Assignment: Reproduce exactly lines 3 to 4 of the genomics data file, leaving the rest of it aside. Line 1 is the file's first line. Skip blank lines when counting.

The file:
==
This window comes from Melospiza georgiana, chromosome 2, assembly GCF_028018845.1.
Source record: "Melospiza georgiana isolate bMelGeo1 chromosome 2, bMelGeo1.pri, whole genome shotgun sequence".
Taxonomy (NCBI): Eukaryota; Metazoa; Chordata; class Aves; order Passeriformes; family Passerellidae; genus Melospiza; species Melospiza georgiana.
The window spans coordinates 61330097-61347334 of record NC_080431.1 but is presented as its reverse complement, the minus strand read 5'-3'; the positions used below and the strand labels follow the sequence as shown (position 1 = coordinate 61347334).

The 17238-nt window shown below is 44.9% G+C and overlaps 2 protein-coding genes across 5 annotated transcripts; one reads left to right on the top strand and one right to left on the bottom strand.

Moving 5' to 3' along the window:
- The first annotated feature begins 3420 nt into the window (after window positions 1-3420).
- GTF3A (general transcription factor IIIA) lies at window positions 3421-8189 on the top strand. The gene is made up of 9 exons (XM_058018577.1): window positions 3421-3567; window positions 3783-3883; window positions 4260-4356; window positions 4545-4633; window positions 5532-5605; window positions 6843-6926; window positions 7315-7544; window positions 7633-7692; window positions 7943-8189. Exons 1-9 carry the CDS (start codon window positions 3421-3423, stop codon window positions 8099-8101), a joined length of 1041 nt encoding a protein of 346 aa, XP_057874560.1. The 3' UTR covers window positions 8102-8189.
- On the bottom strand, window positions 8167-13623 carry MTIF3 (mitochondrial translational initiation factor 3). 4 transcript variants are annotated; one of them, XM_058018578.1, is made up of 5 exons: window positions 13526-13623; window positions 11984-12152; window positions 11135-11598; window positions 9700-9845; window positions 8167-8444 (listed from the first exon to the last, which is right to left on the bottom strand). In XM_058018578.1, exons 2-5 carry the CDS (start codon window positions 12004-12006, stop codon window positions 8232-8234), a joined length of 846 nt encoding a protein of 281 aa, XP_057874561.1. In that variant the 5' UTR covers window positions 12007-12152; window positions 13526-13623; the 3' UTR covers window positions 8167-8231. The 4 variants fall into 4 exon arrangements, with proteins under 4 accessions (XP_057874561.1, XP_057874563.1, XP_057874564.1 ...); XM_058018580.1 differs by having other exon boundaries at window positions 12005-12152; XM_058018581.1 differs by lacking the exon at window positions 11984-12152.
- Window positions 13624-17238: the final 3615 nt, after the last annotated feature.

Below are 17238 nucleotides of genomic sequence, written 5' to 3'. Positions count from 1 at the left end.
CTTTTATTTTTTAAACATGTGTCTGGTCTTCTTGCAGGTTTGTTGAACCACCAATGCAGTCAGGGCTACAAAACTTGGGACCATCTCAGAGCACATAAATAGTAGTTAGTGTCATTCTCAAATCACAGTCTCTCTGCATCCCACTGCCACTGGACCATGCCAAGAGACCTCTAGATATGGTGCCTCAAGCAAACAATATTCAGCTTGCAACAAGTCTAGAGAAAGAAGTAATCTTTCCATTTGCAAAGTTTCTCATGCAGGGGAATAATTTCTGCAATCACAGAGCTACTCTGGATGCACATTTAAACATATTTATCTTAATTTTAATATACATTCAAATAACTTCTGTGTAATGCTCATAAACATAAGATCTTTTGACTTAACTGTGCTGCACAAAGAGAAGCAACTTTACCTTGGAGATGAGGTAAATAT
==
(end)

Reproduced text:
Taxonomy (NCBI): Eukaryota; Metazoa; Chordata; class Aves; order Passeriformes; family Passerellidae; genus Melospiza; species Melospiza georgiana.
The window spans coordinates 61330097-61347334 of record NC_080431.1 but is presented as its reverse complement, the minus strand read 5'-3'; the positions used below and the strand labels follow the sequence as shown (position 1 = coordinate 61347334).